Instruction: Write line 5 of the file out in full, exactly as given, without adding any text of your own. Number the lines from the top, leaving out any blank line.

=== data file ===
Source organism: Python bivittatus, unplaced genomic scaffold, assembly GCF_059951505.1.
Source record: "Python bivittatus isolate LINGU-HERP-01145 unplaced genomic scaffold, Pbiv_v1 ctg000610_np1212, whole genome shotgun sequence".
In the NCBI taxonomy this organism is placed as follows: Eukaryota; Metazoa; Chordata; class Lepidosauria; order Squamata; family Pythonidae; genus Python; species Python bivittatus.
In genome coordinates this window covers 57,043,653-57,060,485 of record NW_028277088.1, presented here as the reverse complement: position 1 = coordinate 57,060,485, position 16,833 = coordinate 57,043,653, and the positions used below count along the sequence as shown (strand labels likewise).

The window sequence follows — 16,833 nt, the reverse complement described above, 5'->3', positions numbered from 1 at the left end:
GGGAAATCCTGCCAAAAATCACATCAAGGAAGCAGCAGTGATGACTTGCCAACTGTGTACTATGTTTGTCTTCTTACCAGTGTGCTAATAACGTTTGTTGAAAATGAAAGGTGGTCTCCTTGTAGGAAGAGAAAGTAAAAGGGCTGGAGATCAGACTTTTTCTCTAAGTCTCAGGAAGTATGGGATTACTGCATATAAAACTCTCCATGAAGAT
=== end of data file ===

The window sequence follows — 16,833 nt, the reverse complement described above, 5'->3', positions numbered from 1 at the left end: